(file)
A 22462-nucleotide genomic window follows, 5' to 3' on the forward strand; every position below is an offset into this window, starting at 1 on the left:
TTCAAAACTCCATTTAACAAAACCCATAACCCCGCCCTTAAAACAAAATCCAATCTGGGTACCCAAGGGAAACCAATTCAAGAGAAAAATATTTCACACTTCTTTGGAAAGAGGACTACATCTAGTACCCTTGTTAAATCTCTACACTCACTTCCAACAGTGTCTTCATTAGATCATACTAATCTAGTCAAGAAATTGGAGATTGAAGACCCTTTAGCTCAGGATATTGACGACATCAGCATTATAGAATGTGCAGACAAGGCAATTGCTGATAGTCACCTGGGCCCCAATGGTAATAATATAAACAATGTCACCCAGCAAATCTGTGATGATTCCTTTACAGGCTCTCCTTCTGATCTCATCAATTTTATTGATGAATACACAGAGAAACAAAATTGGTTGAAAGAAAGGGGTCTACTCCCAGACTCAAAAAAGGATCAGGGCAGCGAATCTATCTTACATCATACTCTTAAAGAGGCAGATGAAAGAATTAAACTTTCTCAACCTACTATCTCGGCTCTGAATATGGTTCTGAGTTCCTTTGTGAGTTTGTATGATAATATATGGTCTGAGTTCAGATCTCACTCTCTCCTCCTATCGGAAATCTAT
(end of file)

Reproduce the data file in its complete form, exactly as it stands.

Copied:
A 22462-nucleotide genomic window follows, 5' to 3' on the forward strand; every position below is an offset into this window, starting at 1 on the left:
TTCAAAACTCCATTTAACAAAACCCATAACCCCGCCCTTAAAACAAAATCCAATCTGGGTACCCAAGGGAAACCAATTCAAGAGAAAAATATTTCACACTTCTTTGGAAAGAGGACTACATCTAGTACCCTTGTTAAATCTCTACACTCACTTCCAACAGTGTCTTCATTAGATCATACTAATCTAGTCAAGAAATTGGAGATTGAAGACCCTTTAGCTCAGGATATTGACGACATCAGCATTATAGAATGTGCAGACAAGGCAATTGCTGATAGTCACCTGGGCCCCAATGGTAATAATATAAACAATGTCACCCAGCAAATCTGTGATGATTCCTTTACAGGCTCTCCTTCTGATCTCATCAATTTTATTGATGAATACACAGAGAAACAAAATTGGTTGAAAGAAAGGGGTCTACTCCCAGACTCAAAAAAGGATCAGGGCAGCGAATCTATCTTACATCATACTCTTAAAGAGGCAGATGAAAGAATTAAACTTTCTCAACCTACTATCTCGGCTCTGAATATGGTTCTGAGTTCCTTTGTGAGTTTGTATGATAATATATGGTCTGAGTTCAGATCTCACTCTCTCCTCCTATCGGAAATCTAT